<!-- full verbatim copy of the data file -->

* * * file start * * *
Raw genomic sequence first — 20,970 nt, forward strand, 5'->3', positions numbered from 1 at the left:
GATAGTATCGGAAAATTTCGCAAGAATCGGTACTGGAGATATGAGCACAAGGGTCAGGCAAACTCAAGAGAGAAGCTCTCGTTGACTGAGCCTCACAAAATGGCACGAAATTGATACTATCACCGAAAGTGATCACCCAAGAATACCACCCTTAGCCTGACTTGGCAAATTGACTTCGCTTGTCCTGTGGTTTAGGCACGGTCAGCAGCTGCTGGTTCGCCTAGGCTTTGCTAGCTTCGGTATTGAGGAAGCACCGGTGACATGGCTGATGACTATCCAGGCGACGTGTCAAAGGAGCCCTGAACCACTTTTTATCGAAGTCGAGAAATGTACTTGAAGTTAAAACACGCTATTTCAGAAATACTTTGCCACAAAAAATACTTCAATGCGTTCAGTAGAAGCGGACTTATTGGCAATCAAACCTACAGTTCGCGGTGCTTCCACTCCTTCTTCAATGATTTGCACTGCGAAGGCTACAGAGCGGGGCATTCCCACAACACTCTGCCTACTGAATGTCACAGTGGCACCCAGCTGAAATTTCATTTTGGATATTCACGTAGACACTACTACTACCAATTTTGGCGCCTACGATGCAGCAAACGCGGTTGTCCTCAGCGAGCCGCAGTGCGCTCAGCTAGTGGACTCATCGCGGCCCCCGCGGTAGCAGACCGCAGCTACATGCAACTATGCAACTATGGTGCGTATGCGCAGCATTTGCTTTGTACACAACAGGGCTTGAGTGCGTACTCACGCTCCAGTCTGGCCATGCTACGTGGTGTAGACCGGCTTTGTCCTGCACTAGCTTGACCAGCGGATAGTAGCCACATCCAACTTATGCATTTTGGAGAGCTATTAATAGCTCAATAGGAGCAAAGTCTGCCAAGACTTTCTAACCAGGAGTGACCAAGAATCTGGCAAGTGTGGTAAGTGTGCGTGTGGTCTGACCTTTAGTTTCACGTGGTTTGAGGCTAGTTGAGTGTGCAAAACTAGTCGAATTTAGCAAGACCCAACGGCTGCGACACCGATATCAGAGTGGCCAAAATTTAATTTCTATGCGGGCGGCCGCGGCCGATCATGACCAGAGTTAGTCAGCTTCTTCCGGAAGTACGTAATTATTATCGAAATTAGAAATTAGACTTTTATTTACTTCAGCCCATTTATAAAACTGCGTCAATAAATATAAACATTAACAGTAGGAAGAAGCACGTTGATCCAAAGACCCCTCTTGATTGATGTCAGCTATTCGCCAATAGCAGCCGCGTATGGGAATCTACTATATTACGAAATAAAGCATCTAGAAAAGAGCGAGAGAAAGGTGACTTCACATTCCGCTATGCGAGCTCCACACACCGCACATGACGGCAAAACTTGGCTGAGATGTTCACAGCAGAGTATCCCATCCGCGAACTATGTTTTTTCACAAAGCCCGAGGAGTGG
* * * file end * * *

Raw genomic sequence first — 20,970 nt, forward strand, 5'->3', positions numbered from 1 at the left:
GATAGTATCGGAAAATTTCGCAAGAATCGGTACTGGAGATATGAGCACAAGGGTCAGGCAAACTCAAGAGAGAAGCTCTCGTTGACTGAGCCTCACAAAATGGCACGAAATTGATACTATCACCGAAAGTGATCACCCAAGAATACCACCCTTAGCCTGACTTGGCAAATTGACTTCGCTTGTCCTGTGGTTTAGGCACGGTCAGCAGCTGCTGGTTCGCCTAGGCTTTGCTAGCTTCGGTATTGAGGAAGCACCGGTGACATGGCTGATGACTATCCAGGCGACGTGTCAAAGGAGCCCTGAACCACTTTTTATCGAAGTCGAGAAATGTACTTGAAGTTAAAACACGCTATTTCAGAAATACTTTGCCACAAAAAATACTTCAATGCGTTCAGTAGAAGCGGACTTATTGGCAATCAAACCTACAGTTCGCGGTGCTTCCACTCCTTCTTCAATGATTTGCACTGCGAAGGCTACAGAGCGGGGCATTCCCACAACACTCTGCCTACTGAATGTCACAGTGGCACCCAGCTGAAATTTCATTTTGGATATTCACGTAGACACTACTACTACCAATTTTGGCGCCTACGATGCAGCAAACGCGGTTGTCCTCAGCGAGCCGCAGTGCGCTCAGCTAGTGGACTCATCGCGGCCCCCGCGGTAGCAGACCGCAGCTACATGCAACTATGCAACTATGGTGCGTATGCGCAGCATTTGCTTTGTACACAACAGGGCTTGAGTGCGTACTCACGCTCCAGTCTGGCCATGCTACGTGGTGTAGACCGGCTTTGTCCTGCACTAGCTTGACCAGCGGATAGTAGCCACATCCAACTTATGCATTTTGGAGAGCTATTAATAGCTCAATAGGAGCAAAGTCTGCCAAGACTTTCTAACCAGGAGTGACCAAGAATCTGGCAAGTGTGGTAAGTGTGCGTGTGGTCTGACCTTTAGTTTCACGTGGTTTGAGGCTAGTTGAGTGTGCAAAACTAGTCGAATTTAGCAAGACCCAACGGCTGCGACACCGATATCAGAGTGGCCAAAATTTAATTTCTATGCGGGCGGCCGCGGCCGATCATGACCAGAGTTAGTCAGCTTCTTCCGGAAGTACGTAATTATTATCGAAATTAGAAATTAGACTTTTATTTACTTCAGCCCATTTATAAAACTGCGTCAATAAATATAAACATTAACAGTAGGAAGAAGCACGTTGATCCAAAGACCCCTCTTGATTGATGTCAGCTATTCGCCAATAGCAGCCGCGTATGGGAATCTACTATATTACGAAATAAAGCATCTAGAAAAGAGCGAGAGAAAGGTGACTTCACATTCCGCTATGCGAGCTCCACACACCGCACATGACGGCAAAACTTGGCTGAGATGTTCACAGCAGAGTATCCCATCCGCGAACTATGTTTTTTCACAAAGCCCGAGGAGTGG